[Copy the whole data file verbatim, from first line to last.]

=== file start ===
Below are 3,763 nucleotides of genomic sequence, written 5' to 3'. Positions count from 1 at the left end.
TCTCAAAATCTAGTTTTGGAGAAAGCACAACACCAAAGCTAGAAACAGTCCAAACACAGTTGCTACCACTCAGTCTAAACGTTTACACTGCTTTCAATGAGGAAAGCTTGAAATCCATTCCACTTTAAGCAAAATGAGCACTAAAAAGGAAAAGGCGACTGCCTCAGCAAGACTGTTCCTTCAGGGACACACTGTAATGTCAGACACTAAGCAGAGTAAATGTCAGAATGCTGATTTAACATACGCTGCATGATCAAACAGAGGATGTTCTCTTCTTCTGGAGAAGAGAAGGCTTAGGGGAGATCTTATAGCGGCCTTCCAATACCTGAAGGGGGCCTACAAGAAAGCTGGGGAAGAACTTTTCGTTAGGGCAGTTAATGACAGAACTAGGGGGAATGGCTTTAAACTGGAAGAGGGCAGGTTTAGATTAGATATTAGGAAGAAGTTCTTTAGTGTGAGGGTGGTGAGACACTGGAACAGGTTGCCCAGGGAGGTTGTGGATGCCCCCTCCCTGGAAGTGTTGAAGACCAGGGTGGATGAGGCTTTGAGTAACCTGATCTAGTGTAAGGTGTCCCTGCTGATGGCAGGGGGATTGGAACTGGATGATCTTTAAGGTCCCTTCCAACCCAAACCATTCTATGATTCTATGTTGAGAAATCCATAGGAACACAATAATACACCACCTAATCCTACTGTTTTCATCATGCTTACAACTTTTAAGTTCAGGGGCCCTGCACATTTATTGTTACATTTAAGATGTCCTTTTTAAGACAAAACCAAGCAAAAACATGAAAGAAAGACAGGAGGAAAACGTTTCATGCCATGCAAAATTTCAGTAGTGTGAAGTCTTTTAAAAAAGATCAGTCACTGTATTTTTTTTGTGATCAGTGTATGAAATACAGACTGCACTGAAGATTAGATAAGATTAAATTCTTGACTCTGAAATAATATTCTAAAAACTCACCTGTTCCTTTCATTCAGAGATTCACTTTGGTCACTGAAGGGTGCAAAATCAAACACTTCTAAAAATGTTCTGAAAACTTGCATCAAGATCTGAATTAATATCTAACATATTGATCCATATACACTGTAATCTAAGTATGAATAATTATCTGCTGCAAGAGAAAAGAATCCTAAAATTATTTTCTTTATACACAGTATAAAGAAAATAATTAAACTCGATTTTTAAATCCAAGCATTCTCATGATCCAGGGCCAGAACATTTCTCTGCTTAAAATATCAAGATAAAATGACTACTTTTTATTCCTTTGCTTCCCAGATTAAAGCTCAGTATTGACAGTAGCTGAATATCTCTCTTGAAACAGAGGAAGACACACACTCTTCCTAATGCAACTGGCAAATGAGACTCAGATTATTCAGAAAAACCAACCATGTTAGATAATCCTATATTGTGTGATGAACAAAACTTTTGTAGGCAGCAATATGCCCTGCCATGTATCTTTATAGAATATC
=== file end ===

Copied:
Below are 3,763 nucleotides of genomic sequence, written 5' to 3'. Positions count from 1 at the left end.
TCTCAAAATCTAGTTTTGGAGAAAGCACAACACCAAAGCTAGAAACAGTCCAAACACAGTTGCTACCACTCAGTCTAAACGTTTACACTGCTTTCAATGAGGAAAGCTTGAAATCCATTCCACTTTAAGCAAAATGAGCACTAAAAAGGAAAAGGCGACTGCCTCAGCAAGACTGTTCCTTCAGGGACACACTGTAATGTCAGACACTAAGCAGAGTAAATGTCAGAATGCTGATTTAACATACGCTGCATGATCAAACAGAGGATGTTCTCTTCTTCTGGAGAAGAGAAGGCTTAGGGGAGATCTTATAGCGGCCTTCCAATACCTGAAGGGGGCCTACAAGAAAGCTGGGGAAGAACTTTTCGTTAGGGCAGTTAATGACAGAACTAGGGGGAATGGCTTTAAACTGGAAGAGGGCAGGTTTAGATTAGATATTAGGAAGAAGTTCTTTAGTGTGAGGGTGGTGAGACACTGGAACAGGTTGCCCAGGGAGGTTGTGGATGCCCCCTCCCTGGAAGTGTTGAAGACCAGGGTGGATGAGGCTTTGAGTAACCTGATCTAGTGTAAGGTGTCCCTGCTGATGGCAGGGGGATTGGAACTGGATGATCTTTAAGGTCCCTTCCAACCCAAACCATTCTATGATTCTATGTTGAGAAATCCATAGGAACACAATAATACACCACCTAATCCTACTGTTTTCATCATGCTTACAACTTTTAAGTTCAGGGGCCCTGCACATTTATTGTTACATTTAAGATGTCCTTTTTAAGACAAAACCAAGCAAAAACATGAAAGAAAGACAGGAGGAAAACGTTTCATGCCATGCAAAATTTCAGTAGTGTGAAGTCTTTTAAAAAAGATCAGTCACTGTATTTTTTTTGTGATCAGTGTATGAAATACAGACTGCACTGAAGATTAGATAAGATTAAATTCTTGACTCTGAAATAATATTCTAAAAACTCACCTGTTCCTTTCATTCAGAGATTCACTTTGGTCACTGAAGGGTGCAAAATCAAACACTTCTAAAAATGTTCTGAAAACTTGCATCAAGATCTGAATTAATATCTAACATATTGATCCATATACACTGTAATCTAAGTATGAATAATTATCTGCTGCAAGAGAAAAGAATCCTAAAATTATTTTCTTTATACACAGTATAAAGAAAATAATTAAACTCGATTTTTAAATCCAAGCATTCTCATGATCCAGGGCCAGAACATTTCTCTGCTTAAAATATCAAGATAAAATGACTACTTTTTATTCCTTTGCTTCCCAGATTAAAGCTCAGTATTGACAGTAGCTGAATATCTCTCTTGAAACAGAGGAAGACACACACTCTTCCTAATGCAACTGGCAAATGAGACTCAGATTATTCAGAAAAACCAACCATGTTAGATAATCCTATATTGTGTGATGAACAAAACTTTTGTAGGCAGCAATATGCCCTGCCATGTATCTTTATAGAATATC